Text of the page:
3. Make sure everyone’s on board: Double check with everyone who has a task. Make sure that they’ve done their assignment or know what they’re doing during the party. Ensure that everyone without a specific task is prepared to mingle, put guests at ease, and chat with parents and students.
  4. Transform your party space: Bust out the decorations! It’s likely that you haven’t been able to put up many of them beforehand, so it’s really all hands on deck at this point. Arrange any party rentals and make the space festive for your guests.
  5. Mingle with guests: Make sure you get around to chat with as many people as possible. Parents of students currently in your class, former and current students, even other staff members. This party is a great opportunity to learn a little more about the kids you’re teaching and their families.
  6. Have fun together: Participate in activities! Show the kids that you care and that you want to have fun with them. Listen to stories and tell your own. This is a chance for your kids to remember that while you may be their teacher, you’re also pretty cool in your own right.
  7. Check in with committee members: Keep up those lines of communication during the party. Check in with your fellow party planners to make sure no problems have arisen. You may need to troubleshoot some minor issues, so don’t panic if something comes up. Figure out the best, quietest way to solve each issue as it comes along.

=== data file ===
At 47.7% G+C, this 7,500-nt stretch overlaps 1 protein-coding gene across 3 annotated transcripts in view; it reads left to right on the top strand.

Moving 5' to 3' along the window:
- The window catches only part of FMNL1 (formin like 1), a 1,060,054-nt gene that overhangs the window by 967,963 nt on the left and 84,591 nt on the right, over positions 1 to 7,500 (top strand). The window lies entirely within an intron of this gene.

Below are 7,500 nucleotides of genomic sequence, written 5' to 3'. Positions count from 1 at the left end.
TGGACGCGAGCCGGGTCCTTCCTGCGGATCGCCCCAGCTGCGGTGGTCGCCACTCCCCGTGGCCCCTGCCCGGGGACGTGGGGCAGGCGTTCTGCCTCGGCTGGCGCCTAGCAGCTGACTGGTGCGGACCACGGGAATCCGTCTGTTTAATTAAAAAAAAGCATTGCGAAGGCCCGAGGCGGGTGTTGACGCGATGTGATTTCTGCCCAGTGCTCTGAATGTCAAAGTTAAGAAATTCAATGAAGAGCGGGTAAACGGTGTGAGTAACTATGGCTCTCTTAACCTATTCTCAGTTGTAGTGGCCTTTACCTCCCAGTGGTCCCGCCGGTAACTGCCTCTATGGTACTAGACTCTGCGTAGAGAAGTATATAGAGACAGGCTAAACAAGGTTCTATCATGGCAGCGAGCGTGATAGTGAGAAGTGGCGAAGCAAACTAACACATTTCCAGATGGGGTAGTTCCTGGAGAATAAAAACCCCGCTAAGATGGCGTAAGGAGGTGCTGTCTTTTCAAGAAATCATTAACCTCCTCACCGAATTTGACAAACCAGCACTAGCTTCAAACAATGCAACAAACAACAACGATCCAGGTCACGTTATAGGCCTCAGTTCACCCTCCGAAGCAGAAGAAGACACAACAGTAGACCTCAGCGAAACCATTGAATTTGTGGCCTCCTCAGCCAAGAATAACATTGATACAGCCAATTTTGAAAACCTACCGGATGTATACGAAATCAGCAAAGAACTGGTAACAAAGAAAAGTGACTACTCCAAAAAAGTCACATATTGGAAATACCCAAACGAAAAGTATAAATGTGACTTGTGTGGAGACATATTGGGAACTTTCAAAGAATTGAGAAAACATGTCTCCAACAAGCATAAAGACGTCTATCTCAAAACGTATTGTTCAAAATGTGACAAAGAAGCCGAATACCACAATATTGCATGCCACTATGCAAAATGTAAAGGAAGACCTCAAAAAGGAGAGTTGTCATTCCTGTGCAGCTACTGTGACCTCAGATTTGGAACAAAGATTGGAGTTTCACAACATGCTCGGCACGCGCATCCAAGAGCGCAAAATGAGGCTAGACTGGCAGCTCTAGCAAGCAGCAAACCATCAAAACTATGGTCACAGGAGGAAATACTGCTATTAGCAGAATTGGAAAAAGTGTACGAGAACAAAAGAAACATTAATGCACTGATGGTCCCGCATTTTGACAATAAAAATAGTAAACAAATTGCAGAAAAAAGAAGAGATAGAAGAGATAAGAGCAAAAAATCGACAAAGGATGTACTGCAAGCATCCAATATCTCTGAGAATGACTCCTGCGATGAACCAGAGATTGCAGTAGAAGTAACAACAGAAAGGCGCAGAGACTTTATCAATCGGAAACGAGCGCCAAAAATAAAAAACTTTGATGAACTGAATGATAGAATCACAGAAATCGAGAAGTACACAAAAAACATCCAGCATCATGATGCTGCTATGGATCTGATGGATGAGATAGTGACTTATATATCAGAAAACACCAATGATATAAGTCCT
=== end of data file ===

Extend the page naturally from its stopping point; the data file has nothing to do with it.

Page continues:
Part 5: Once it’s over

  1. Clean up: Consolidate the trash as much as you can to make things easier for the maintenance staff or hired cleaning crew. Mark off any major or possibly dangerous messes, like broken glass, to be handled as soon as possible. If anything broke during the event, make a note of it so it can be repaired as soon as possible. If any decorations can be reused later, set them aside for storage.
  2. Close the accounts: Make sure all fees and wages are paid and that the final budget accounts for every item purchased, even the last-minute ones. If you have to send receipts or accounting information elsewhere, make sure it’s all sent in one package rather than in pieces. Keep track of the cost, attendance numbers, and waste and keep a record of it for reference in future events.
  3. Committee debrief: Get the committee together one more time to discuss the event. Did everything go as planned? Were the unforeseen issues that arose? Did any new risks pay off or backfire? Keep a list of things that worked and what you can improve for next year. Ask for feedback from other staff members to see if they noticed anything you may have missed.
  4. Social media posts: Post some pictures on your social media that highlight some of the best parts of the event. Send out a thank you to all who attended and possibly give a shout out to the planning committee. You can also include pictures, a short write-up of the event, and a thank you to party planners in a listserv or newsletter.